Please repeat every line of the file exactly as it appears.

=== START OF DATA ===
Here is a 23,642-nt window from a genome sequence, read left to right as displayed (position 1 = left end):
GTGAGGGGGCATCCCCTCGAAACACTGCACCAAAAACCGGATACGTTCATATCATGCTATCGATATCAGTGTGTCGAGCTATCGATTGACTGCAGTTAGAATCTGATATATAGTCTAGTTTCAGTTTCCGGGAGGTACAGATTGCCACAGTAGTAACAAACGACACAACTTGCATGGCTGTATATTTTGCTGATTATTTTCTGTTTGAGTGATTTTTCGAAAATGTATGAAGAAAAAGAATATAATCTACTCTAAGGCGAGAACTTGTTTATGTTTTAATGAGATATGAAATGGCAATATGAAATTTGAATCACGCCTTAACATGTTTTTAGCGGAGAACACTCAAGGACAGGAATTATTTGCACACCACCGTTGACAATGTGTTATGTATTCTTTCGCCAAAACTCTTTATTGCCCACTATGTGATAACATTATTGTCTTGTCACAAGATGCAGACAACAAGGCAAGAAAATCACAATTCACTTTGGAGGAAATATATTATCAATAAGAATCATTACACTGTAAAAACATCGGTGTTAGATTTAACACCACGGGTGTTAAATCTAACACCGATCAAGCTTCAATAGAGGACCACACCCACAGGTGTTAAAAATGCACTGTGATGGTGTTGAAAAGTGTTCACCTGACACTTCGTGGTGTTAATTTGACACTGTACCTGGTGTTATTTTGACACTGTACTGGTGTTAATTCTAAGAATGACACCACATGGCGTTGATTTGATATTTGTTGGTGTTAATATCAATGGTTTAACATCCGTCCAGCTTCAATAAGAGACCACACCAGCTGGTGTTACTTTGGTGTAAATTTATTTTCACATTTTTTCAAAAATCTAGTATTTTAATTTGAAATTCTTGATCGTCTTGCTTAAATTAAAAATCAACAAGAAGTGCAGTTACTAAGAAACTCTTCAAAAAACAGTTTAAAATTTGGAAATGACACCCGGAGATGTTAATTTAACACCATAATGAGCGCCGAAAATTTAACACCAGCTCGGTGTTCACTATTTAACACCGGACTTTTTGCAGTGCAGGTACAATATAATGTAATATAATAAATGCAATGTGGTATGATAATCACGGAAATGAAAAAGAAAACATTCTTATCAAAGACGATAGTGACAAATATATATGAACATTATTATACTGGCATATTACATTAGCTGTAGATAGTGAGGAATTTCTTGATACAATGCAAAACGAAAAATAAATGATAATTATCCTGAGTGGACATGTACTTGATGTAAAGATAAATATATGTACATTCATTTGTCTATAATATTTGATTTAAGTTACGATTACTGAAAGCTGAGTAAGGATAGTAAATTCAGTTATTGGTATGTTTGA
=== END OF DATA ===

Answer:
Here is a 23,642-nt window from a genome sequence, read left to right as displayed (position 1 = left end):
GTGAGGGGGCATCCCCTCGAAACACTGCACCAAAAACCGGATACGTTCATATCATGCTATCGATATCAGTGTGTCGAGCTATCGATTGACTGCAGTTAGAATCTGATATATAGTCTAGTTTCAGTTTCCGGGAGGTACAGATTGCCACAGTAGTAACAAACGACACAACTTGCATGGCTGTATATTTTGCTGATTATTTTCTGTTTGAGTGATTTTTCGAAAATGTATGAAGAAAAAGAATATAATCTACTCTAAGGCGAGAACTTGTTTATGTTTTAATGAGATATGAAATGGCAATATGAAATTTGAATCACGCCTTAACATGTTTTTAGCGGAGAACACTCAAGGACAGGAATTATTTGCACACCACCGTTGACAATGTGTTATGTATTCTTTCGCCAAAACTCTTTATTGCCCACTATGTGATAACATTATTGTCTTGTCACAAGATGCAGACAACAAGGCAAGAAAATCACAATTCACTTTGGAGGAAATATATTATCAATAAGAATCATTACACTGTAAAAACATCGGTGTTAGATTTAACACCACGGGTGTTAAATCTAACACCGATCAAGCTTCAATAGAGGACCACACCCACAGGTGTTAAAAATGCACTGTGATGGTGTTGAAAAGTGTTCACCTGACACTTCGTGGTGTTAATTTGACACTGTACCTGGTGTTATTTTGACACTGTACTGGTGTTAATTCTAAGAATGACACCACATGGCGTTGATTTGATATTTGTTGGTGTTAATATCAATGGTTTAACATCCGTCCAGCTTCAATAAGAGACCACACCAGCTGGTGTTACTTTGGTGTAAATTTATTTTCACATTTTTTCAAAAATCTAGTATTTTAATTTGAAATTCTTGATCGTCTTGCTTAAATTAAAAATCAACAAGAAGTGCAGTTACTAAGAAACTCTTCAAAAAACAGTTTAAAATTTGGAAATGACACCCGGAGATGTTAATTTAACACCATAATGAGCGCCGAAAATTTAACACCAGCTCGGTGTTCACTATTTAACACCGGACTTTTTGCAGTGCAGGTACAATATAATGTAATATAATAAATGCAATGTGGTATGATAATCACGGAAATGAAAAAGAAAACATTCTTATCAAAGACGATAGTGACAAATATATATGAACATTATTATACTGGCATATTACATTAGCTGTAGATAGTGAGGAATTTCTTGATACAATGCAAAACGAAAAATAAATGATAATTATCCTGAGTGGACATGTACTTGATGTAAAGATAAATATATGTACATTCATTTGTCTATAATATTTGATTTAAGTTACGATTACTGAAAGCTGAGTAAGGATAGTAAATTCAGTTATTGGTATGTTTGA